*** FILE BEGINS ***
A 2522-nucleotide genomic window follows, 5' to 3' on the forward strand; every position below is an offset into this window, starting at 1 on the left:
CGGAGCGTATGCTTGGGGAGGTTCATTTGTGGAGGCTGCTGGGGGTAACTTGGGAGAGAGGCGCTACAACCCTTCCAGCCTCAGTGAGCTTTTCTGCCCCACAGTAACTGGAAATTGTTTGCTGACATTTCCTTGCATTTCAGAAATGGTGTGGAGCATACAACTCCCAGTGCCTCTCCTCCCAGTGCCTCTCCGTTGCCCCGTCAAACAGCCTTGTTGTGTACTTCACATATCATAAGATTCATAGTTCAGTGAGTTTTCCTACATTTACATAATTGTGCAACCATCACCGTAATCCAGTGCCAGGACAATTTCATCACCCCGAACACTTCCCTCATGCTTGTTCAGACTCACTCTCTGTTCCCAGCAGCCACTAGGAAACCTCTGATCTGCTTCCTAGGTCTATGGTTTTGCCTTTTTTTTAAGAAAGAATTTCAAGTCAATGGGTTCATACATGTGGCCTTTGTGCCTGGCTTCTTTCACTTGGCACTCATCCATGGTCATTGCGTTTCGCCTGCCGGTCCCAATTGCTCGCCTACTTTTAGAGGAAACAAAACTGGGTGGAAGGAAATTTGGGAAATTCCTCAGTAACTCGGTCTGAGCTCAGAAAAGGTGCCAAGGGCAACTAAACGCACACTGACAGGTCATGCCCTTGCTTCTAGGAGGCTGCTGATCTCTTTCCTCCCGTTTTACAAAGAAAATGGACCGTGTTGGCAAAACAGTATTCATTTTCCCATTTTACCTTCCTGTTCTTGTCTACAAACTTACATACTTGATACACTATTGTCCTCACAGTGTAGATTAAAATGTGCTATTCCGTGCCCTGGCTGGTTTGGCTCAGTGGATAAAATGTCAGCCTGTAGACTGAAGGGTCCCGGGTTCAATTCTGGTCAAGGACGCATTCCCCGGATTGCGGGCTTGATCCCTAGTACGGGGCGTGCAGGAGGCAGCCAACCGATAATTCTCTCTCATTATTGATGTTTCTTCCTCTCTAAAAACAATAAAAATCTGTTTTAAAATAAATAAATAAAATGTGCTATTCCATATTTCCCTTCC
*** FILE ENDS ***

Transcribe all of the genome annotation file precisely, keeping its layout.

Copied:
A 2522-nucleotide genomic window follows, 5' to 3' on the forward strand; every position below is an offset into this window, starting at 1 on the left:
CGGAGCGTATGCTTGGGGAGGTTCATTTGTGGAGGCTGCTGGGGGTAACTTGGGAGAGAGGCGCTACAACCCTTCCAGCCTCAGTGAGCTTTTCTGCCCCACAGTAACTGGAAATTGTTTGCTGACATTTCCTTGCATTTCAGAAATGGTGTGGAGCATACAACTCCCAGTGCCTCTCCTCCCAGTGCCTCTCCGTTGCCCCGTCAAACAGCCTTGTTGTGTACTTCACATATCATAAGATTCATAGTTCAGTGAGTTTTCCTACATTTACATAATTGTGCAACCATCACCGTAATCCAGTGCCAGGACAATTTCATCACCCCGAACACTTCCCTCATGCTTGTTCAGACTCACTCTCTGTTCCCAGCAGCCACTAGGAAACCTCTGATCTGCTTCCTAGGTCTATGGTTTTGCCTTTTTTTTAAGAAAGAATTTCAAGTCAATGGGTTCATACATGTGGCCTTTGTGCCTGGCTTCTTTCACTTGGCACTCATCCATGGTCATTGCGTTTCGCCTGCCGGTCCCAATTGCTCGCCTACTTTTAGAGGAAACAAAACTGGGTGGAAGGAAATTTGGGAAATTCCTCAGTAACTCGGTCTGAGCTCAGAAAAGGTGCCAAGGGCAACTAAACGCACACTGACAGGTCATGCCCTTGCTTCTAGGAGGCTGCTGATCTCTTTCCTCCCGTTTTACAAAGAAAATGGACCGTGTTGGCAAAACAGTATTCATTTTCCCATTTTACCTTCCTGTTCTTGTCTACAAACTTACATACTTGATACACTATTGTCCTCACAGTGTAGATTAAAATGTGCTATTCCGTGCCCTGGCTGGTTTGGCTCAGTGGATAAAATGTCAGCCTGTAGACTGAAGGGTCCCGGGTTCAATTCTGGTCAAGGACGCATTCCCCGGATTGCGGGCTTGATCCCTAGTACGGGGCGTGCAGGAGGCAGCCAACCGATAATTCTCTCTCATTATTGATGTTTCTTCCTCTCTAAAAACAATAAAAATCTGTTTTAAAATAAATAAATAAAATGTGCTATTCCATATTTCCCTTCC